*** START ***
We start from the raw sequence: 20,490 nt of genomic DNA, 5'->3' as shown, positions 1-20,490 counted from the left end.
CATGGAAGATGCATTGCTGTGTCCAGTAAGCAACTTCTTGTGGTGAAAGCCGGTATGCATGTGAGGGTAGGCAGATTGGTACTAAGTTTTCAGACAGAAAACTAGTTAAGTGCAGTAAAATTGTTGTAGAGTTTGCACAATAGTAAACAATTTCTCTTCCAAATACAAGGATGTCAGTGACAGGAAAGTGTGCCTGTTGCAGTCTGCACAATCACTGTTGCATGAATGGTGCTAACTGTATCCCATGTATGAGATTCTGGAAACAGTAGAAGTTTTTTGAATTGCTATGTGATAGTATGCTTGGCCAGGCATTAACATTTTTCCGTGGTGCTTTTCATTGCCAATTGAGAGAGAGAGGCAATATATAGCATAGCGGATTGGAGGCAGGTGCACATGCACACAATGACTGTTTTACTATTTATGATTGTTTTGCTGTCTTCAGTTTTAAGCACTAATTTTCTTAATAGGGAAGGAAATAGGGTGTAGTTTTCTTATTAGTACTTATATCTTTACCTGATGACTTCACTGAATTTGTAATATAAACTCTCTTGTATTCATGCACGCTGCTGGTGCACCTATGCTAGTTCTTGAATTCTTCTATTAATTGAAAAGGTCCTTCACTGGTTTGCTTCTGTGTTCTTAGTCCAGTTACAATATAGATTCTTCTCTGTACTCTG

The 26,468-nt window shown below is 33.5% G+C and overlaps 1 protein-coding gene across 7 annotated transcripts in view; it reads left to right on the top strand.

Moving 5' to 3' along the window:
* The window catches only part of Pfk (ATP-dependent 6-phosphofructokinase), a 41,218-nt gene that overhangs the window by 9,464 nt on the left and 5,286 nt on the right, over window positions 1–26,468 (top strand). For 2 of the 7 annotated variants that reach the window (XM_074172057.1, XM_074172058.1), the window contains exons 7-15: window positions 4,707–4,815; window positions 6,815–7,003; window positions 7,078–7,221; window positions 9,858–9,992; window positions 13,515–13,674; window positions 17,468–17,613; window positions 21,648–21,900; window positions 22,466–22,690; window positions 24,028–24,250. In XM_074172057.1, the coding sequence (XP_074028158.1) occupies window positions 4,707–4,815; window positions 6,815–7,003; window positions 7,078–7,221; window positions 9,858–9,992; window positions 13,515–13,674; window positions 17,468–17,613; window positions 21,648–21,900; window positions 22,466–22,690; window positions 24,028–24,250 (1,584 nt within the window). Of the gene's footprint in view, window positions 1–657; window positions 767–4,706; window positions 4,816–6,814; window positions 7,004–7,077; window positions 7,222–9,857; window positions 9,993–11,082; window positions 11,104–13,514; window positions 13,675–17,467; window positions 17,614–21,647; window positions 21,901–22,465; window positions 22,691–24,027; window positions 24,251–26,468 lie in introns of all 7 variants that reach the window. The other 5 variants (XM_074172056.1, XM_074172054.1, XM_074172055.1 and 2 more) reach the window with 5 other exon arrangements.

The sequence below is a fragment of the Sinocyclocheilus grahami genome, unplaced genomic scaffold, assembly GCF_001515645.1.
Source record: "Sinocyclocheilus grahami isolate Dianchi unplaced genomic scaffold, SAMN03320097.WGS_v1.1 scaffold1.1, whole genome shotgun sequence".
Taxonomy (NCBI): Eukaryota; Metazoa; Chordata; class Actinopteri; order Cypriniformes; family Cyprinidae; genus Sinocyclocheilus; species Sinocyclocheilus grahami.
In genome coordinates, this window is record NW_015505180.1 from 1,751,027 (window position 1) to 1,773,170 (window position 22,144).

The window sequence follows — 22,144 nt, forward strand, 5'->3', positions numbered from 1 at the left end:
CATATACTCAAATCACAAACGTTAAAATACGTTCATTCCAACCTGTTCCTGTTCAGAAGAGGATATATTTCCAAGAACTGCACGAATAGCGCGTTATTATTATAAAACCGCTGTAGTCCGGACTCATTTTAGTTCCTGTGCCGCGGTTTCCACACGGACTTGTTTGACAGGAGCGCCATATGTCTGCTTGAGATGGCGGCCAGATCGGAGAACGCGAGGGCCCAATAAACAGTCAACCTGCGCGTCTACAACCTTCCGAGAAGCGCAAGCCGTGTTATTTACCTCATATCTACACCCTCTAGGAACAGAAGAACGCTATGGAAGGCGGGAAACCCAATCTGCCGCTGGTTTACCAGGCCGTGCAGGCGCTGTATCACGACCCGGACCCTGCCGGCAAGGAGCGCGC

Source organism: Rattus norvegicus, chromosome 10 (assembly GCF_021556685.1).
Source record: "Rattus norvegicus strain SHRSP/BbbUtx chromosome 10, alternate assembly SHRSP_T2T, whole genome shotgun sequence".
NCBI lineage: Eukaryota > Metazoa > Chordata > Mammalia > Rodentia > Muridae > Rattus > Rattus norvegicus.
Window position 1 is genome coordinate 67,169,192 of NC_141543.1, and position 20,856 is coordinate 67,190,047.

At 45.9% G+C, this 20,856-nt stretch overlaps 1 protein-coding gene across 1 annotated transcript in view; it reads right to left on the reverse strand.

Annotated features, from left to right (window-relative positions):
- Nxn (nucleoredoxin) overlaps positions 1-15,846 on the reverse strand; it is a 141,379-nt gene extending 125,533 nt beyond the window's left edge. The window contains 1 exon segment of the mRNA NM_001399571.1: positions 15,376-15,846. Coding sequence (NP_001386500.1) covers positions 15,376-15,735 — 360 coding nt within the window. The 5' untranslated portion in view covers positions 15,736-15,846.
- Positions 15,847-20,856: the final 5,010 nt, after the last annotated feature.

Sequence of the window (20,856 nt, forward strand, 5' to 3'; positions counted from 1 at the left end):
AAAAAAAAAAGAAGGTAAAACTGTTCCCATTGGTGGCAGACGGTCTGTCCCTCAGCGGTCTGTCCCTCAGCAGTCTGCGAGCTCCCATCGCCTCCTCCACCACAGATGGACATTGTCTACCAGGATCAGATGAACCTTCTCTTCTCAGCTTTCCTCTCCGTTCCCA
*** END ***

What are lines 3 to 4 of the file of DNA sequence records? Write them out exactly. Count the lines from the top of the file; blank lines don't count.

The 26,468-nt window shown below is 33.5% G+C and overlaps 1 protein-coding gene across 7 annotated transcripts in view; it reads left to right on the top strand.

Moving 5' to 3' along the window: